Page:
GRANDVIEW — The Grizzlies Unified soccer team played with a sportsmanship quality that empowers athletes and their partners to embody a winning spirit of teamwork achievement — both on the field and beyond the lines.

Those engaging talents were exhibited during a round robin tournament at Rich Leenhouts Stadium on Saturday.

“It’s just incredible to watch on the field… the sportsmanship. If somebody falls over, there’s always someone there to quickly pick them up,” Unified Head Coach Hector Camacho described, prior to his team’s first game against Othello team No. 2.

Sunnyside High School’s core group of veteran athletes graduated after five years of playing together; including four, second-place Division 2 finishes and one trip to State.

As a result of their team’s celebrated success over the past five years, there were plenty of eager students with and without intellectual disabilities, that wanted to either volunteer as participating partners or to play as athletes for the very first time.

Six co-ed athletes and six partners make up the current 12-member Unified team. Three athletes and two partners are always required to be on the field.

“There’s different personalities and everybody is different and funny,” junior partner Erica Santiago expressed.

She has been a team partner for the past two seasons.

“I like that even if we lose, they’re just happy!”

Unified soccer consists of teams in three divisions, based on skill level. Division 1 is highly competitive; Division 2 features a slight difference in skill level and Division 3 focuses on player development.

“For us, this is a rebuilding year… luckily, we have our two returning partners that can help guide them — they’re just incredible,” Camacho acknowledged. “We’re working on fundamentals, dribbling, taking shots, being able to pass to one another and general sportsmanship.”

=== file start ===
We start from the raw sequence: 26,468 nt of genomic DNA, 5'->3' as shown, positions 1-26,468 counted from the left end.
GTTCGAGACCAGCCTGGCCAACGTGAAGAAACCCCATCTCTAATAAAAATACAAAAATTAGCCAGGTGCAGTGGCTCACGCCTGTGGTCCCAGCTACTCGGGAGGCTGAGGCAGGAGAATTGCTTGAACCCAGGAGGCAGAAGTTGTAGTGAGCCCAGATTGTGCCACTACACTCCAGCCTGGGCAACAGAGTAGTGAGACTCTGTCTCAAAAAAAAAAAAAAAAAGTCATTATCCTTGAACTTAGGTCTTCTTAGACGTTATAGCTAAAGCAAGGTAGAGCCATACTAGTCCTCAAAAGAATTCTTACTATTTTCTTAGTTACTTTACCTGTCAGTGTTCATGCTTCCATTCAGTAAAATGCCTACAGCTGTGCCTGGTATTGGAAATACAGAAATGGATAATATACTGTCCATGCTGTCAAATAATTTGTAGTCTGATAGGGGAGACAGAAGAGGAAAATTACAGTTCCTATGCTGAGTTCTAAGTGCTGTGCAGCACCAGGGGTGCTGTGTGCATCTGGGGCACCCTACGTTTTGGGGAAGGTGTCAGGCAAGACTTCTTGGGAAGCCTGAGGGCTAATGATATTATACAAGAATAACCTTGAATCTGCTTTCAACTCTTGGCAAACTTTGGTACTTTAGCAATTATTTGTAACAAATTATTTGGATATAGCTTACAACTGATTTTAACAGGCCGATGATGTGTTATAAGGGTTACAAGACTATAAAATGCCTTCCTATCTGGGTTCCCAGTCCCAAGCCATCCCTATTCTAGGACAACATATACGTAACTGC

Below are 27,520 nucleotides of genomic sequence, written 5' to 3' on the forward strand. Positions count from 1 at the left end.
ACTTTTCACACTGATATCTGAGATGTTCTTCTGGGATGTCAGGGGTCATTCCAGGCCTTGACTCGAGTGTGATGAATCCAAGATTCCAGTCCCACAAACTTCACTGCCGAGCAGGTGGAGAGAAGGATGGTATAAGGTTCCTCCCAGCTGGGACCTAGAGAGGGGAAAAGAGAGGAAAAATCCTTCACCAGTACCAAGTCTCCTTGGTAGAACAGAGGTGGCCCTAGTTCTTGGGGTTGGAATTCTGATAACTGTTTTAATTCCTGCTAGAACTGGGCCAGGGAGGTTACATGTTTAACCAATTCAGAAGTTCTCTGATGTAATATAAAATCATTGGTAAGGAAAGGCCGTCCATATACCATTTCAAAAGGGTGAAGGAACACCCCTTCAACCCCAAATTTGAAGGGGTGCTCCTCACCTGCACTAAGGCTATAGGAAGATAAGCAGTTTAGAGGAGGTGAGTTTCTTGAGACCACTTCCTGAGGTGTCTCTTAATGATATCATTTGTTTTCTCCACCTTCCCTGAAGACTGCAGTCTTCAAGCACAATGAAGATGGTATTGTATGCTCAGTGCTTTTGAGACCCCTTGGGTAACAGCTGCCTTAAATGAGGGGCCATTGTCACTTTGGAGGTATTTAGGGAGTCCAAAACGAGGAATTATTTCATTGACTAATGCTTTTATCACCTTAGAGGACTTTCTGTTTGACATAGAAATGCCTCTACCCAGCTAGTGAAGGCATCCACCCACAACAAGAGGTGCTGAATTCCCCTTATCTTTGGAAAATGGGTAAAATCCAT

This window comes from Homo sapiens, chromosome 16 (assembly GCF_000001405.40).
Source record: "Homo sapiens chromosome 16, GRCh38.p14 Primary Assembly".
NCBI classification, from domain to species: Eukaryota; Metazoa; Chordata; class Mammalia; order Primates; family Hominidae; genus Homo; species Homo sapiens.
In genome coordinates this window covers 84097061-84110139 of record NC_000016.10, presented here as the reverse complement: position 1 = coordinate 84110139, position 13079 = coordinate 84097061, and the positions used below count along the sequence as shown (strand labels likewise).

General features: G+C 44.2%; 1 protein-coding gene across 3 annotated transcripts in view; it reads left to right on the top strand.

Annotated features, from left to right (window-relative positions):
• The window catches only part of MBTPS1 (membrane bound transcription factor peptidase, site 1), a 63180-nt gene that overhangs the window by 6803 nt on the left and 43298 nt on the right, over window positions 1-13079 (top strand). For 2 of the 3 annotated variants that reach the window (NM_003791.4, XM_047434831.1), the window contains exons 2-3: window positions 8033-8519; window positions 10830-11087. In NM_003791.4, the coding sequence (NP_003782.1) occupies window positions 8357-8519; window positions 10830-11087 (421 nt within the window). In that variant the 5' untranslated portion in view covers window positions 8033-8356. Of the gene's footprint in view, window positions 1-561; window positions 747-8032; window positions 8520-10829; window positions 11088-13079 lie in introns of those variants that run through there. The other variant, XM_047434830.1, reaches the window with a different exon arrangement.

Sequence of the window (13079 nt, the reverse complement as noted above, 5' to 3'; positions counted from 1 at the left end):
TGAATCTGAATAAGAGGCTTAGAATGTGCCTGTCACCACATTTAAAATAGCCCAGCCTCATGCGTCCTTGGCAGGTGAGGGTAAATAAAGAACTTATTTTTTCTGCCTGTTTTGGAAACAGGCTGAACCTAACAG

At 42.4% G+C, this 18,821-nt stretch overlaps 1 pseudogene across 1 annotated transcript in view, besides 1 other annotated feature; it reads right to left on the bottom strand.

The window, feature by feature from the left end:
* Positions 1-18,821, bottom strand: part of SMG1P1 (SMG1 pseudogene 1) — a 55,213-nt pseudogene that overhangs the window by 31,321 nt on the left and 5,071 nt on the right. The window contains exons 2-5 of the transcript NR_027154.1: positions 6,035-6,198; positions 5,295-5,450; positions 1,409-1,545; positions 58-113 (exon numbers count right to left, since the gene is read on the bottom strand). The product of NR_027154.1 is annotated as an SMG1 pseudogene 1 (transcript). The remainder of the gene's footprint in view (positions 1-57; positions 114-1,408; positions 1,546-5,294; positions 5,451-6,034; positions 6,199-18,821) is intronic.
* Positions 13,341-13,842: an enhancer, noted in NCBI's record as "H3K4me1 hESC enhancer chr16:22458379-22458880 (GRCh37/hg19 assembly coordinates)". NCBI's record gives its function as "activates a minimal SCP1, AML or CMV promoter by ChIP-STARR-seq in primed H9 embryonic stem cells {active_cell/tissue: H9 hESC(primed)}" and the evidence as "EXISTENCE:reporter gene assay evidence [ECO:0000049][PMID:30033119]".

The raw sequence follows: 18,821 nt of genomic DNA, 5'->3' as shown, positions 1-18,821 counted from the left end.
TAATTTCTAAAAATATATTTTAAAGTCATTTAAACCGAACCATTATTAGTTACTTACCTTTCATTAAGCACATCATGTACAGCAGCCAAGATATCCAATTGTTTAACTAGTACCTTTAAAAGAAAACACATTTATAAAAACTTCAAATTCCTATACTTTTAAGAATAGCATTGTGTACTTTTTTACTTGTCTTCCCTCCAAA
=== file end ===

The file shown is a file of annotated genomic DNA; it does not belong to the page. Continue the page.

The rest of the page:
11 schools that are split into two areas make up the leagues, which are evaluated to determine their abilities over four consecutive weeks of competitive, tournament play on Saturdays.

“They’re just so like supportive to each other. Once you start telling them, good job, good job, they feel so good about themselves,” junior partner Jennifer Mendez stated, speaking of the players. “Once they score a goal and celebrate, even the other team runs up them and high-fives one another!”

Games are comprised of two, 15-minute halves and a 5-minute halftime. Five athletes and two partners are on the field. Usually practice is on Fridays after school for about an hour and one half.

“These kids just need that good opportunity to participate and our partners really do a great job in making them feel comfortable,” Camacho said. “The soccer program is one of the highlights of their lives, and to represent their high school makes them feel like rock stars.”

Following tournament play and division assignment, teams will move on to District competition with an opportunity to advance to State.

During Sunnyside United’s first game, the team fell behind 3-1 to Othello team No. 2 right before halftime and from the other end of the field, “That’s alright (goalkeeper) Jose, you’re getting the hang of it,” Ronaldo Rivas loudly applauded, who kicked in the team’s first-half goal.

During the intermission, words of encouragement were happily shared as teammates strengthened friendships with a winning smile and cheerful high-fives.

The defensive play of Jose Plancarte and Dario Guizar stifled the Huskies’ offensive attack as the dynamic duo prevented any second-half goals.

Ronaldo Rivas scored his second goal late in the match to bring Sunnyside United within 3-2. When time expired, both teams cheered on and congratulated one another for a well-played and competitive game.

Right after the match, Rivas was asked about his goal scoring talents in similar fashion to his favorite soccer player Cristiano Ronaldo, and he enthusiastically replied, “It felt amazing! We all try our best here.”

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